Penetrating thoracic trauma, primarily from knives and firearms, is a common mechanism for cardiac injury. Overall 10% of firearm deaths may be attributed to cardiac injury. As can be expected, cardiac injury is frequently fatal, and most patients do not survive long enough to reach a hospital. For patients with traumatic cardiac arrest who reach the emergency department, resuscitative thoracotomy is a maneuver that can save some who otherwise would not be successfully resuscitated. But is there more we could be doing to increase survival in these patients?

*Please use coupon code EWCE27 at checkout to apply discount.

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Two New EMS World CE Articles Now Available

2017-01-articleclean_640x425If you’re looking for an affordable and convenient continuing education (CE) solution, look no further than EMS World CE and Jones & Bartlett Learning. Stay current with the latest techniques, protocols, and patient care while earning continuing education hours from trusted leaders in EMS content development.

From now until January 20, 2017, you can save 20% on two new articles at www.EMSWorldCE.com!*

A Guide to Autonomic Pharmacology (BLS Version)
A Guide to Autonomic Pharmacology (ALS Version)

Overview
The autonomic nervous system is responsible for the control of a variety of body functions. Through a process of chemical signaling and neurotransmitters, it exerts significant control over such crucial physiologic events as cardiovascular response and pulmonary mechanics. Through use of pharmacology, the medical provider can apply their knowledge of these systems to modify human response and interrupt pathological processes. As new medications are deployed, this fundamental understanding of autonomic workings can allow for easier adoption of best practices.

*Please use coupon code EWCE17 at checkout to apply discount.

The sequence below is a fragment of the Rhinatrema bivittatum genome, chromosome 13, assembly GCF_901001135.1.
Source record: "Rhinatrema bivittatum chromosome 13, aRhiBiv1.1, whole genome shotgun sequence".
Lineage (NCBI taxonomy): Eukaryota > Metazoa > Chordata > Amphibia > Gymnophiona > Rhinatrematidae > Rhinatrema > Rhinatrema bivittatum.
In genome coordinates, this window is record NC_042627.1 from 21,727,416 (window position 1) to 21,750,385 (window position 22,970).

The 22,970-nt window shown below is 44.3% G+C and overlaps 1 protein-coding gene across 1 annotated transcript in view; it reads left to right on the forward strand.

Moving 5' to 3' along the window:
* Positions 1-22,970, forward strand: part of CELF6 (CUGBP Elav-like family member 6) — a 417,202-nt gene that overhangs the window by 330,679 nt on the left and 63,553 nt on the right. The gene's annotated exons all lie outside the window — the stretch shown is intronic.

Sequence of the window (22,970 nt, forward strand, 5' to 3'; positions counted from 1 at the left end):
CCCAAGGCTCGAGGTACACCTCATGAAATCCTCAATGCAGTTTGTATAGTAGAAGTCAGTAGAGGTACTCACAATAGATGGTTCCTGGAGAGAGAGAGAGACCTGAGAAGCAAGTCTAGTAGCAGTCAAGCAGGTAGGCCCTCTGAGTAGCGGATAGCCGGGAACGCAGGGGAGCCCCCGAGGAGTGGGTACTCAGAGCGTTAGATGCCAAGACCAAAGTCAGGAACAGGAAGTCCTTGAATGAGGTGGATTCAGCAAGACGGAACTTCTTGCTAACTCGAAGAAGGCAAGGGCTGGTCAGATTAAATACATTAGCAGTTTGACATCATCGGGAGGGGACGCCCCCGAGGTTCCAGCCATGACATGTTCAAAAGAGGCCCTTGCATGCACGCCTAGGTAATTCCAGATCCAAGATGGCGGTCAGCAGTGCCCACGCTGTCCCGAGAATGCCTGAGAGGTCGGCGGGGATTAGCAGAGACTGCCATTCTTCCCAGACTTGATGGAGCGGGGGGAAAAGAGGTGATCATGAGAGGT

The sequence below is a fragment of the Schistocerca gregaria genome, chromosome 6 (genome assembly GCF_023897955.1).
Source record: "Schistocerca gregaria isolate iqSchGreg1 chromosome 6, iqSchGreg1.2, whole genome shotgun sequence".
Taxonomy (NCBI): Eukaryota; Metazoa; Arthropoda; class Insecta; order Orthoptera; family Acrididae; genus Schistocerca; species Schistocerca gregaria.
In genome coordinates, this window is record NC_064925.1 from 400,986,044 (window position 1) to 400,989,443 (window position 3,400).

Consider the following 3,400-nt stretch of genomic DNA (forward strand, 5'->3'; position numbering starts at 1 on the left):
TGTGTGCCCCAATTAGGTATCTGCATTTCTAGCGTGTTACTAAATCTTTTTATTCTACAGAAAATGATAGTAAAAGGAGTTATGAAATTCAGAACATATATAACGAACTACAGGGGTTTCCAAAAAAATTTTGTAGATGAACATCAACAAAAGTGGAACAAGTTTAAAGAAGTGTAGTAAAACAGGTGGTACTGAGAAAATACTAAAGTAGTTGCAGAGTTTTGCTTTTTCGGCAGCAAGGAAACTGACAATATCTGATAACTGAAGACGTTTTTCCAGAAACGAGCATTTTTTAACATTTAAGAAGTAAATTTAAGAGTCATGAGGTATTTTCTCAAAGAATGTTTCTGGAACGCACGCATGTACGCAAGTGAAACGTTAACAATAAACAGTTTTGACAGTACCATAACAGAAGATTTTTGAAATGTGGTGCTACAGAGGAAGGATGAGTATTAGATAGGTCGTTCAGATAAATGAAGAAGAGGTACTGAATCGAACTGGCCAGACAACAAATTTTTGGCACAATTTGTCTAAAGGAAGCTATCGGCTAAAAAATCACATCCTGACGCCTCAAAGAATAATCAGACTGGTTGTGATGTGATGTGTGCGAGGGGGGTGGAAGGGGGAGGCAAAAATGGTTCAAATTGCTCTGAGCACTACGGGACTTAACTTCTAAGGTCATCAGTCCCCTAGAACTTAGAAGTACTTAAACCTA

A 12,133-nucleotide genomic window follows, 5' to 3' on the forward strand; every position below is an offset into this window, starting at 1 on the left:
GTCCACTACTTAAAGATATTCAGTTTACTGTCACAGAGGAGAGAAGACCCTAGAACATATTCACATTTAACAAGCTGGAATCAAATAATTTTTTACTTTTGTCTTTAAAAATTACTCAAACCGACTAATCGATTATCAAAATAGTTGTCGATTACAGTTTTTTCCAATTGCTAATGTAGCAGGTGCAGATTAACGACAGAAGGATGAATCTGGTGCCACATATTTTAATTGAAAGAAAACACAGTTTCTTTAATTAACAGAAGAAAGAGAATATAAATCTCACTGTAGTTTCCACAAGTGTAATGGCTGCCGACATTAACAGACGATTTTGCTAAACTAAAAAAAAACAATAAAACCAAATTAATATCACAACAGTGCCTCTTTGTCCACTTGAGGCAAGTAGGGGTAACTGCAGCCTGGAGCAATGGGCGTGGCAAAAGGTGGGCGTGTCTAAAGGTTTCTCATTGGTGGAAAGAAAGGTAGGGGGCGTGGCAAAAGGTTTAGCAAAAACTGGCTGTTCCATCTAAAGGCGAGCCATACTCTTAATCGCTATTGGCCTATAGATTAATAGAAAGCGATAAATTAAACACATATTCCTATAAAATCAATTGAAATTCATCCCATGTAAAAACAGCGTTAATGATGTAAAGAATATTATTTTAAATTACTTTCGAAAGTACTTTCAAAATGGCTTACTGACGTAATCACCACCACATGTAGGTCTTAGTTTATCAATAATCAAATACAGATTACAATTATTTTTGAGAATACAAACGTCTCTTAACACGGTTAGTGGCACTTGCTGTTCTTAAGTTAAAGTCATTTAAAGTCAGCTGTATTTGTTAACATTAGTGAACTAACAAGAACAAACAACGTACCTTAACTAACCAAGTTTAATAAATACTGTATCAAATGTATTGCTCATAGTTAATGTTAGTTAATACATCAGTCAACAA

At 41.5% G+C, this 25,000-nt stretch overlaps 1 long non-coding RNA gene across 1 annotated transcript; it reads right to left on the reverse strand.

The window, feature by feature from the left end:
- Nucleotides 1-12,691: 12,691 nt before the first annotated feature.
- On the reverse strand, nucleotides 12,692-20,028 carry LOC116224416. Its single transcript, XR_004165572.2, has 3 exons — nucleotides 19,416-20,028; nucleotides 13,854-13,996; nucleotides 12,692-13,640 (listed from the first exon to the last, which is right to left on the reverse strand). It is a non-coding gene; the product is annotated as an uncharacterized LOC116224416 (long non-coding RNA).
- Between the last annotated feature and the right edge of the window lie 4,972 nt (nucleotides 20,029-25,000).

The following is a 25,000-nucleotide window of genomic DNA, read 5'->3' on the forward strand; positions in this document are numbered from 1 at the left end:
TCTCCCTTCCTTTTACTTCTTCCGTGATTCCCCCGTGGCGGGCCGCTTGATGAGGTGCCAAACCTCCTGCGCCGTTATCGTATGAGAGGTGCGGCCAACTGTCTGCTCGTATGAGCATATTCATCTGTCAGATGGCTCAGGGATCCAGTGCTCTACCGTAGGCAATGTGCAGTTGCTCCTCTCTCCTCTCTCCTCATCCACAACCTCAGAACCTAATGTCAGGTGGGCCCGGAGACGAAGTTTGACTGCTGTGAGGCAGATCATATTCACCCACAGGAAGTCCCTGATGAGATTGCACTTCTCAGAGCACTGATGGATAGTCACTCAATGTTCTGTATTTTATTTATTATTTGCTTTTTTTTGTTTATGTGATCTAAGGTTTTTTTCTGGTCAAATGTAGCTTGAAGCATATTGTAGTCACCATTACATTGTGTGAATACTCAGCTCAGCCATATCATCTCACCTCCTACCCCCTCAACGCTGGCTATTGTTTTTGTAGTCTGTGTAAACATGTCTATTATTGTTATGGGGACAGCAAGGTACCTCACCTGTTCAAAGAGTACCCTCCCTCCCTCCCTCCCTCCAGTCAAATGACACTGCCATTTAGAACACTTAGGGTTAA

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New EMS World CE Article Now Available

2016-11-articleclean_640x425If you’re looking for an affordable and convenient continuing education (CE) solution, look no further than EMS World CE and Jones & Bartlett Learning. Stay current with the latest techniques, protocols, and patient care while earning continuing education hours from trusted leaders in EMS content development.

From now until November 6, 2016, you can save 20% on this brand new article!*

“Five Ways to Perfect the Patient Handoff”

*Please use coupon code EWCE26 at checkout to apply discount.

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Three New EMS World CE Articles Now Available

If you’re looking for an affordable and convenient continuing education (CE) solution, look no further than EMS World CE and Jones & Bartlett Learning. Stay current with the latest techniques, protocols, and patient care while earning continuing education hours from trusted leaders in EMS content development.

www.EMSWorldCE.com articles offer:

  • Quick and easy training
  • ALS and BLS level options
  • 100% CECBEMS approved content

From now until August 5, 2016, you can save 20% on three new articles!

  • Derribando Los Máximos Mitos del Trauma (BLS)
  • Spine Injury for the Prehospital Provider (ALS)
  • Spine Injury for the Prehospital Provider (BLS)

*Please use coupon code EWCE86 at checkout to apply discount.

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An Open Letter From One Layperson to YOU.

Dear first responders,

I sat down at my desk this morning at a loss for words.

psg_fbAs a social media manager for the Jones & Bartlett Learning Public Safety Group, I’m supposed to know the right thing to say, to post, to tweet, to share with YOU. You being our brave first responders—EMTs, paramedics, fire fighters, fire officers, EMS/Fire/Emergency Care instructors, students learning to save lives, the list goes on.